Pope Francis makes a surprise visit to the rehabilitation center in Quebec

Father André Morency can’t believe he’s seen Pope Francis in person, let alone at a rehabilitation center in Quebec.

The priest held back tears on Thursday when the pontiff stopped by Fraternité Saint-Alphonse, a facility for people with substance use disorders in Beauport, Que., northeast of Quebec City. Earlier in the day, the pope celebrated mass at Sainte-Anne-de-Beaupré.

“He was smiling. His eyes were shining,” said Morency, who founded the fraternity some 30 years ago. “For me, it’s a big wink from God for the Saint-Alphonse Fraternity.”

Pope Francis spent about 20 minutes at the center, offering gifts including rosaries and an icon of Mary and Jesus.

During the secret stop, Morency says, a bodyguard introduced him to the pope. It was then that the pontiff handed him envelopes containing a $20,000 donation to the fraternity.

“He grabs my hand and puts it in my hand. He said: ‘It’s for the poor, Father Morency'”, recalls the priest.

It was only after the procession had left that Morency realized what was in the envelopes.

“We always try not to cry,” he said.

Promise kept

The priest says the center owes the visit to Quebec Archbishop Gerald Cyprien Lacroix, who has promised to bring the pope to the organization if the pontiff ever visits Quebec.

The Fraternité Saint-Alphonse received this icon of Mary and Jesus as a gift after the visit of Pope Francis. (Louis-Philippe Arsenault/Radio-Canada)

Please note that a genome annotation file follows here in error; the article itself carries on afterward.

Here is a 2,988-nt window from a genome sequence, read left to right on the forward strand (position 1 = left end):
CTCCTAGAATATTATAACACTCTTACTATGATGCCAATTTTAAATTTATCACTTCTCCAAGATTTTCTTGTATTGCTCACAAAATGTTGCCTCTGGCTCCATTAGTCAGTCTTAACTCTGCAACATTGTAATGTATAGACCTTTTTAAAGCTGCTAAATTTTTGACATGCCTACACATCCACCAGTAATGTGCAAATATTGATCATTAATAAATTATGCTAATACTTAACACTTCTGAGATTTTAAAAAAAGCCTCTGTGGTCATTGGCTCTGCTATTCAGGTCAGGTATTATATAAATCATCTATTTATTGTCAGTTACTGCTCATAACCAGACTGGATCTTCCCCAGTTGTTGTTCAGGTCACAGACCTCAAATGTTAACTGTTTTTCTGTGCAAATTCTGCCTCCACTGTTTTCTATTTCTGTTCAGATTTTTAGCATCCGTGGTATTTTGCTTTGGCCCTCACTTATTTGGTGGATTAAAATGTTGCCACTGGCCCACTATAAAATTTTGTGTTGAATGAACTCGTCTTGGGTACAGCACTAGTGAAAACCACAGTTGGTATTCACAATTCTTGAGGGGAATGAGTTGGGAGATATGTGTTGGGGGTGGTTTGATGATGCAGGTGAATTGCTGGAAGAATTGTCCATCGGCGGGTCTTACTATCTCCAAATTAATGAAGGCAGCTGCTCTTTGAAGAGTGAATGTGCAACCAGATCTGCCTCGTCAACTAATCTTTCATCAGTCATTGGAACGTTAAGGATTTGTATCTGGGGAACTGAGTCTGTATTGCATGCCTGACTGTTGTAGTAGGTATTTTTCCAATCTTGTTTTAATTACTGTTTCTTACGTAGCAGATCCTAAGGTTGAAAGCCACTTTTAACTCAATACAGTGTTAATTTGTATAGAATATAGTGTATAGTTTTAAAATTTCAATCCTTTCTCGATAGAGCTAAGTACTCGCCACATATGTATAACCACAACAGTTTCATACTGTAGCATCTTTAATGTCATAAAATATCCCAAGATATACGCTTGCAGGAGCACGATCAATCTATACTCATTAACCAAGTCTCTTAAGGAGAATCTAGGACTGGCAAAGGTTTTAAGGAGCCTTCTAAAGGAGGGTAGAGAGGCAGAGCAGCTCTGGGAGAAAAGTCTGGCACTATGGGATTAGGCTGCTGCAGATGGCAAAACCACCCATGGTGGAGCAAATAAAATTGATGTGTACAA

When Morency learned that the pope would make a tour of Canada, he wrote to the archbishop of Quebec to remind him of his promise. And the archbishop kept his word.

To ensure the presence of volunteers and residents, Morency invited them to a special dinner to thank them for their involvement in the centre.

He says the pope’s surprise visit moved locals, even non-believers.

“There were some who were crying, who had watery eyes. His presence at home may have triggered something inside these people,” Morency said.


Support is available to anyone affected by their residential school experience or recent reports.

A National Indian Residential Schools Crisis Line has been established to provide support to former students and those affected. People can access emotional referral and crisis services by calling the 24-hour National Crisis Line: 1-866-925-4419.

Mental health counseling and crisis support is also available 24/7 through the Hope for Wellness Helpline at 1-855-242-3310 or by online chat at www.hopeforwellness.ca.

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